The Journal The Authority on Global Business in Japan

PUBLICITY

JULY 2014
James Kikuchi, sales director for Intelligence Global Search, discusses the implications of pursuing an MBA

    ACCJ Journal: what is the true value of an MBA when job hunting?

Possessing an MBA in the West generally means that you are equipped with an education that earmarks you for management now or in the near future. In Japan, this is also true in most cases.

However, for certain sectors and industries, it is important to consider how you display this prestigious degree.

Humility, one of the most beautiful and misunderstood virtues of Japan, should also be generously applied when speaking about one’s education.

Boasting about your MBA degree on a resume or using complex business terminology during an interview can actually have a counter-productive result.

When the Japanese economy was booming, many large corporations generously sent their young workers overseas to earn their MBAs at Western universities. Upon their return to Japan, some employees were not met with the open arms they were expecting.

The New York Times wrote an article a few years ago detailing the difficulties some Japanese professionals experienced upon their homecoming, and how the Japanese traditional business community had trouble accepting them.

The community here tends to favor knowledge gained from on-the-job experience over knowledge gained in the classroom. While this has changed in recent years, the “proper” way to discuss your MBA is yet undefined.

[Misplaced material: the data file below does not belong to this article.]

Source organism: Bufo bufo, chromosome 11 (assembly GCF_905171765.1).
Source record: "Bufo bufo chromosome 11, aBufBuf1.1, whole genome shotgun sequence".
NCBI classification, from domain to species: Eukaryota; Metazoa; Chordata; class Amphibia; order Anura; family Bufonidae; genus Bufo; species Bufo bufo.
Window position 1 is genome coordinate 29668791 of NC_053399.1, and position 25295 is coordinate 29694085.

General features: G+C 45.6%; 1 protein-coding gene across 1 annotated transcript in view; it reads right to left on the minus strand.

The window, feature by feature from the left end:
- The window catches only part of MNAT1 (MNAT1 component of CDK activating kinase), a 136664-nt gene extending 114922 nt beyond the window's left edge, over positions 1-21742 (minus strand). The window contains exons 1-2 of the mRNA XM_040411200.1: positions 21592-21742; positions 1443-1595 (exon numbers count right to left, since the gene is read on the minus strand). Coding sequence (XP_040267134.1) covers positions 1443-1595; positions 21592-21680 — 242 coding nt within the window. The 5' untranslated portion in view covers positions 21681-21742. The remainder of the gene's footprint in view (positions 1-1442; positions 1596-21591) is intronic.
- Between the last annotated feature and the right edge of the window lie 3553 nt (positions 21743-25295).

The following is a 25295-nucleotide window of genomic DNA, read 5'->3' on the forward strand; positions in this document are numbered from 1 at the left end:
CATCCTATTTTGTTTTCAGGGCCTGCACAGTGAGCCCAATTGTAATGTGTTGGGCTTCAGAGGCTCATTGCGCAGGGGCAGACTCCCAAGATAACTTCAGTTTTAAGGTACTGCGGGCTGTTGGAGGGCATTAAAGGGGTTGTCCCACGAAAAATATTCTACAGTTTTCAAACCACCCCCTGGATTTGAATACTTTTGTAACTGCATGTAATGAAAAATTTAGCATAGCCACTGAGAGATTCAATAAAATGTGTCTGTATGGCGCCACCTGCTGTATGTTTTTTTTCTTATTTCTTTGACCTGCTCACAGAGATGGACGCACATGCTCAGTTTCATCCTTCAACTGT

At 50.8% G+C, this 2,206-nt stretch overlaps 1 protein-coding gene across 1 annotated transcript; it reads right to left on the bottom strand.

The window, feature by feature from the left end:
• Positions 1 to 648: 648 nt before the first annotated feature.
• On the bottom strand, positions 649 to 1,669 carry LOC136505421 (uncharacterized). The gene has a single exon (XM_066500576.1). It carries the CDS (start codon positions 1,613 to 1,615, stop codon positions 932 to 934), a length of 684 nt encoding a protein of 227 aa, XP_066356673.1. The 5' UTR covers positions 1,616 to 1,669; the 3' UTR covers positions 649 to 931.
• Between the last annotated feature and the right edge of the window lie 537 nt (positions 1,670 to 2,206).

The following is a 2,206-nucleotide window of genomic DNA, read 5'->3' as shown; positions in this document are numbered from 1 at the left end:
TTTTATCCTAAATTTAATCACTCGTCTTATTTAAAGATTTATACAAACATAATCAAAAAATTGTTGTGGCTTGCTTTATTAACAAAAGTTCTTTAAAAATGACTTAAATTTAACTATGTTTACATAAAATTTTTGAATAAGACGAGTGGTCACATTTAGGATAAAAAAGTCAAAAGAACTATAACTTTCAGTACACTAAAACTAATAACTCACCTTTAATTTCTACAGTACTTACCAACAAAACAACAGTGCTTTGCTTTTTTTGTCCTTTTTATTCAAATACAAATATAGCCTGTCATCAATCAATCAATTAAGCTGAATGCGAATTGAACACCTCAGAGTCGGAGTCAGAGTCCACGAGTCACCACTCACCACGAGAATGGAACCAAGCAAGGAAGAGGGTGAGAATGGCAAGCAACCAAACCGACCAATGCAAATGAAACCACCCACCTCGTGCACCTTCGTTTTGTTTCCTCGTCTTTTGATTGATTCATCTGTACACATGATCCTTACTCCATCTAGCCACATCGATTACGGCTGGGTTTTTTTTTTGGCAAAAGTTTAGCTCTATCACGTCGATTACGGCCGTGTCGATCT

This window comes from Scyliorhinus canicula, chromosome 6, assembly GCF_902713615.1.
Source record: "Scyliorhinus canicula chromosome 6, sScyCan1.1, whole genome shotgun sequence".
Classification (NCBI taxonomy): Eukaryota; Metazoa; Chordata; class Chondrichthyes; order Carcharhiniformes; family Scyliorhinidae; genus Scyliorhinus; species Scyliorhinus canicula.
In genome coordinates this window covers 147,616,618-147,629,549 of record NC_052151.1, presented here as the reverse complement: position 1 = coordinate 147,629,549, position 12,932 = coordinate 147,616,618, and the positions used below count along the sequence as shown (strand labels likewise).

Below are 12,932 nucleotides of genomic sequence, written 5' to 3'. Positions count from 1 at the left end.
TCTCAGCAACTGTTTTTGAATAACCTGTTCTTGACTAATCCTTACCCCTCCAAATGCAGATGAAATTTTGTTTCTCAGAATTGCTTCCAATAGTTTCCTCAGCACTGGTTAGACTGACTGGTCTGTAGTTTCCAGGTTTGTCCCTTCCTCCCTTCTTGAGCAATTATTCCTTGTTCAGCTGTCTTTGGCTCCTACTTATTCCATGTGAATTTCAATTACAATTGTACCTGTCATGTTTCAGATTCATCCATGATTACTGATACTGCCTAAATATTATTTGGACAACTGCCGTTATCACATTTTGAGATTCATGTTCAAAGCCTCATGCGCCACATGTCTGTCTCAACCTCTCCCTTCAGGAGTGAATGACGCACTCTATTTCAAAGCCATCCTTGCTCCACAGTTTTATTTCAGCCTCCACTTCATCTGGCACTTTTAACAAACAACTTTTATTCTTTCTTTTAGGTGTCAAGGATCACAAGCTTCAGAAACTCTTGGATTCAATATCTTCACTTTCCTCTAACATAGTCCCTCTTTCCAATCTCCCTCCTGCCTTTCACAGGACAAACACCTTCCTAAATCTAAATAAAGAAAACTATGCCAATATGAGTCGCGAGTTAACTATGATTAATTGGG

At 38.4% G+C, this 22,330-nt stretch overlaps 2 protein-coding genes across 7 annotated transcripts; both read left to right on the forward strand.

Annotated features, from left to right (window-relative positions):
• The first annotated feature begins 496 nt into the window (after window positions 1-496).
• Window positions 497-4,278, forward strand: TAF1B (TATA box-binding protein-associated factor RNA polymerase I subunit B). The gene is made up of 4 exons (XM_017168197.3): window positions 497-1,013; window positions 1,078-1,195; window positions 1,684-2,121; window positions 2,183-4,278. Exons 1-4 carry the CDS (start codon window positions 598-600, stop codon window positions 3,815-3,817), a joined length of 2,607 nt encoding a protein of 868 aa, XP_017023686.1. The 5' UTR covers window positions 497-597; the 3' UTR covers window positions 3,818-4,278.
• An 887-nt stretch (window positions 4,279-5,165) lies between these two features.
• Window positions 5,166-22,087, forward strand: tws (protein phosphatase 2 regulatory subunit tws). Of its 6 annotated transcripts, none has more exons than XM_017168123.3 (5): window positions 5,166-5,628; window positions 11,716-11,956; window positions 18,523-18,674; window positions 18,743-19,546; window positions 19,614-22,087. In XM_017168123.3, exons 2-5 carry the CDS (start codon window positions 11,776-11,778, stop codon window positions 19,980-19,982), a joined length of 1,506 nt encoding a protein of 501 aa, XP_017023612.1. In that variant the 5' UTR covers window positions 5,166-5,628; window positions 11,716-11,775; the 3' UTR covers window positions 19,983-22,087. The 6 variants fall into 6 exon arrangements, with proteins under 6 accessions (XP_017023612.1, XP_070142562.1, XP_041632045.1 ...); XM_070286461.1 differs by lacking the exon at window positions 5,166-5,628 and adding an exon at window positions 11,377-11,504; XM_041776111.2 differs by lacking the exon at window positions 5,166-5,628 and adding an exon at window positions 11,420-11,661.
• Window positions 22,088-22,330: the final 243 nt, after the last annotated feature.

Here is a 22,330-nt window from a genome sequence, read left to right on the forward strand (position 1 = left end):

The best approach we’ve found is to simply have the degree listed in the education section of your resume, and to expand on it naturally during the interview if questioned about it.

Taking the approach of “only speaking [about it] when spoken to [about it]” might help job seekers improve their chances.

    What advice would you give someone who is unsure about pursuing an MBA?

People often misunderstand the benefits of an MBA; obtaining this qualification does not automatically ensure a promotion or higher salary.

However, an MBA course can offer a global view of how to successfully run a company.

If your goal is to remain in your current position and not pursue a senior management role in the future, then perhaps an MBA degree is not suited to your career.

Depending upon your specialization, it would be more productive for you to enroll in courses about project management, accounting, or sales.

In addition, most people don’t fully understand the depth and difficulty of an MBA before undertaking the endeavor.

It is a full-time job over the course of (usually) two years, and it is extremely challenging—quite the contrast to the happy round-table discussions many people imagine.

Before deciding on an MBA, it is extremely important to understand your long-term career goals.

Then, determine if the skills and knowledge that you will gain throughout the course (and not simply the letters MBA that you can write on your resume) will help you achieve your goals. If the answer is “yes, it will help me in my career progression,” then we wish you all the best.

    In what industries is an MBA degree most valuable?

Again, remember to evaluate the MBA in terms of your career goals. An MBA will give you a global view of business and, therefore, is not viewed more favorably by any particular industry.

It is also worth noting that, based on all the research from our company, we can estimate that less than 1 percent of all open jobs in Japan require an MBA degree.

Nevertheless, certain sectors are known for requiring the degree, including management consulting, investment banking, and consulting—but within each of these areas, success comes from having a global view of the business. •